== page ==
Step by step

Italo Calvino has described the “invisible cities” that Marco Polo encountered on his journey to China, including this one:

If you choose to believe me, good.   Now I will tell how Octavia, the spider-web city, is made.   There is a precipice between two steep mountains: the city is over the void, bound to the two crests with ropes and chains and catwalks.   You walk on the little wooden ties, careful not to set your foot in the open spaces, or you cling to the hempen strands.   Below there is nothing for hundreds and hundreds of feet: a few clouds glide past; farther down you can glimpse the chasm’s bed.

This is the foundation of the city: a net which serves as passage and as support.   All the rest, instead of rising up, is hung below: rope ladders, hammocks, houses made like sacks, clothes hangers, terraces like gondolas, skins of water, gas jets, spits, baskets on strings, dumb-waiters, showers, trapezes and rings for children’s games, cable cars, chandeliers, pots with trailing plants.

Suspended over the abyss, the life of Octavia’s inhabitants is less uncertain than in other cities.   They know the net will last only so long.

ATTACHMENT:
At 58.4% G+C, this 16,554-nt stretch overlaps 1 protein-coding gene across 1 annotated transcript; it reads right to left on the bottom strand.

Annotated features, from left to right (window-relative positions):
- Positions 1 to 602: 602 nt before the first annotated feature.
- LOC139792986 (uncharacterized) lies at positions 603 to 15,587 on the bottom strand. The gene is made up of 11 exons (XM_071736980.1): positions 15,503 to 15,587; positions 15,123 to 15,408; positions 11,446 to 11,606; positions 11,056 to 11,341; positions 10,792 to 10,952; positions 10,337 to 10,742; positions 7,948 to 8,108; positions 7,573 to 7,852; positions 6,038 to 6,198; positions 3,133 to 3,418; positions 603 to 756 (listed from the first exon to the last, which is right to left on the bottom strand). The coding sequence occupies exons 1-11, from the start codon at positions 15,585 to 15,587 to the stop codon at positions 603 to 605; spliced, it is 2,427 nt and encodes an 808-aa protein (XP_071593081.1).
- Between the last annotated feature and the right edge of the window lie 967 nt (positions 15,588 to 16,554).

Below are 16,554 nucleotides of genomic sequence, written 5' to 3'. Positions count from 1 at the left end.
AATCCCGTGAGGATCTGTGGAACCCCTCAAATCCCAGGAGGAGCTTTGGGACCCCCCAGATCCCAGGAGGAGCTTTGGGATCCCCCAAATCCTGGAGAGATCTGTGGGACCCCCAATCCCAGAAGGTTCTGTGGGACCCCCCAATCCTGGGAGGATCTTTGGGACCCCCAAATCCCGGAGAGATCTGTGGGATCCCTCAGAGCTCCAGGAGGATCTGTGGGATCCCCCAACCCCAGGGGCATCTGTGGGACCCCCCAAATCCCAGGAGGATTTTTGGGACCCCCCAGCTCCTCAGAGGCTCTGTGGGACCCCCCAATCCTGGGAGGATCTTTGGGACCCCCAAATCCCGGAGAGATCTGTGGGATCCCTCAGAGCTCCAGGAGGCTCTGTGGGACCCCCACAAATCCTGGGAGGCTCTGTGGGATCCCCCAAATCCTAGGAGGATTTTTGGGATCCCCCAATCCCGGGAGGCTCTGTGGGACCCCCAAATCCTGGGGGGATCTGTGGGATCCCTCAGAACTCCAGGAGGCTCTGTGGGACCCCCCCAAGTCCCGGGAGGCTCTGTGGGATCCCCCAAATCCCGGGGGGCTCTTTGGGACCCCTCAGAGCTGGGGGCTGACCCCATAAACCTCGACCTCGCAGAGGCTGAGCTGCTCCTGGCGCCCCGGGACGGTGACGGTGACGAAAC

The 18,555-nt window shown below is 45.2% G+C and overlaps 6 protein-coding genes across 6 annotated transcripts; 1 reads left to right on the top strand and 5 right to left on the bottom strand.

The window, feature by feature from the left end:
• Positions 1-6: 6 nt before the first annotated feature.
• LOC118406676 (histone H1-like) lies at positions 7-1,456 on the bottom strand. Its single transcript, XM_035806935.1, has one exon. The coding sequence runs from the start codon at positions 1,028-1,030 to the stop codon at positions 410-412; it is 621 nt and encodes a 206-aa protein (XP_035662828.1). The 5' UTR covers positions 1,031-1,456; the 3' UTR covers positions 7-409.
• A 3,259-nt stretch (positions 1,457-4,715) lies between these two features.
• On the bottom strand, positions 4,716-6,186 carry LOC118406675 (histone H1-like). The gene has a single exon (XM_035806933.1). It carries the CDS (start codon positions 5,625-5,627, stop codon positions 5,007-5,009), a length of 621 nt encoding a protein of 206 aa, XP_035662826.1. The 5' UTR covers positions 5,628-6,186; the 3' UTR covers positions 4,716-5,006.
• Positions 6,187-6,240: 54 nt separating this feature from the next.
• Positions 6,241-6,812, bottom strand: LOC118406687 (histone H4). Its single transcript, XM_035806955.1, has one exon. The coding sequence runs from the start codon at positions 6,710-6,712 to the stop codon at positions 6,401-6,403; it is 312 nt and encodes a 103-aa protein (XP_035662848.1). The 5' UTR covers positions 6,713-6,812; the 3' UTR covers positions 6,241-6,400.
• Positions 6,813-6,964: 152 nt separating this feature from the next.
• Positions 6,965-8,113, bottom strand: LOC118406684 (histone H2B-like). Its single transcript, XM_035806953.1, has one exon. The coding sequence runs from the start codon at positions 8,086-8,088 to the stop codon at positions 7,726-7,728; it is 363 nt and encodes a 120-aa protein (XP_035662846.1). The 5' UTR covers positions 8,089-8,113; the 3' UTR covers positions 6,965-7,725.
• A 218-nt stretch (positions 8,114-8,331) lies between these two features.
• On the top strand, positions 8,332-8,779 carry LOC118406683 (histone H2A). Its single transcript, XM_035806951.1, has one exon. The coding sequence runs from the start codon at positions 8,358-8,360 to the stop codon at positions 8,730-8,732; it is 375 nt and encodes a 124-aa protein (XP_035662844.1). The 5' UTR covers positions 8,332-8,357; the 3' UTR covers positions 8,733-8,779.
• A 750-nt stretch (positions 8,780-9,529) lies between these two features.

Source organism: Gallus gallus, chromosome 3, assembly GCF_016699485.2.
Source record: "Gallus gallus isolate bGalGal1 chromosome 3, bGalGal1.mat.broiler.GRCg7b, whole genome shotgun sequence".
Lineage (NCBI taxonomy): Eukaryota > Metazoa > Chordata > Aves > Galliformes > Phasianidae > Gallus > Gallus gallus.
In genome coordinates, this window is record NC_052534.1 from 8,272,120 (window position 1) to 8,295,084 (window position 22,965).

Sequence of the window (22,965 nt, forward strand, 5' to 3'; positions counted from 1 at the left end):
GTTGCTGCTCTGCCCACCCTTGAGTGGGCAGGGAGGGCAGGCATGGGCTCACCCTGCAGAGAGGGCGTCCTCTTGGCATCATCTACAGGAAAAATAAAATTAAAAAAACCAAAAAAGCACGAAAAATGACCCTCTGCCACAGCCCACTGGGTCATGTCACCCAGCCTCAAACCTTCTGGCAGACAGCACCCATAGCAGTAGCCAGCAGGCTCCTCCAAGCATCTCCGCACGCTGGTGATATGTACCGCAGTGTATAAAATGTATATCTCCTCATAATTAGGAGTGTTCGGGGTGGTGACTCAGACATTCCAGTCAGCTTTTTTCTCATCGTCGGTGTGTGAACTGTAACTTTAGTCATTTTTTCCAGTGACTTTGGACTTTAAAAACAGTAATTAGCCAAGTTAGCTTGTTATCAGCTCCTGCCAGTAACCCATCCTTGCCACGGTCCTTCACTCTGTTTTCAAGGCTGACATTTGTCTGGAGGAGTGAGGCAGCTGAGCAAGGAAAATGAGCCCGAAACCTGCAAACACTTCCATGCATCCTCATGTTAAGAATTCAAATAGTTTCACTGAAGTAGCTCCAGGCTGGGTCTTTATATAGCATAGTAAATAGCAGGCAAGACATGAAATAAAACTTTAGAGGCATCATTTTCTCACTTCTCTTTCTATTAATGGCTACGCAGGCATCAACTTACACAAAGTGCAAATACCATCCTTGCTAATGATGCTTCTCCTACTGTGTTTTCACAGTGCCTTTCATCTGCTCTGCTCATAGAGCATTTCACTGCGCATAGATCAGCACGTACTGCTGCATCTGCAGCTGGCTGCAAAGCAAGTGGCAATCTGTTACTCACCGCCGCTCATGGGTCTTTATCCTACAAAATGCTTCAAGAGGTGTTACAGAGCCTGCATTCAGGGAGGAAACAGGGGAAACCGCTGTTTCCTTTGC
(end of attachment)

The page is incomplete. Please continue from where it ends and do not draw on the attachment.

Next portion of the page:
I thought of Octavia as we snaked up the switchback alleys and edgy paths that define Longsheng village, a daytrip from the Li River vacation of early October.  Because it clings to a steep mountain, even a narrow foothold is a builder’s achievement.  The town is a jumble of baskets, benches, planks, platforms, pillars, porches, slabs, and stairs, with a web of clotheslines, corn drying lines, power lines, and racks and lines of colorful textiles for sale.

But to live requires flat land for crops, and rice especially, which must be flooded at the beginning of each growing season.  They’ve solved this problem too.  After the people of Longsheng have have finished their work, their land is the flattest in China.


About lloyddan

Professor, Trinity College, Connecticut, but living in Tianjin, China, until July 2011
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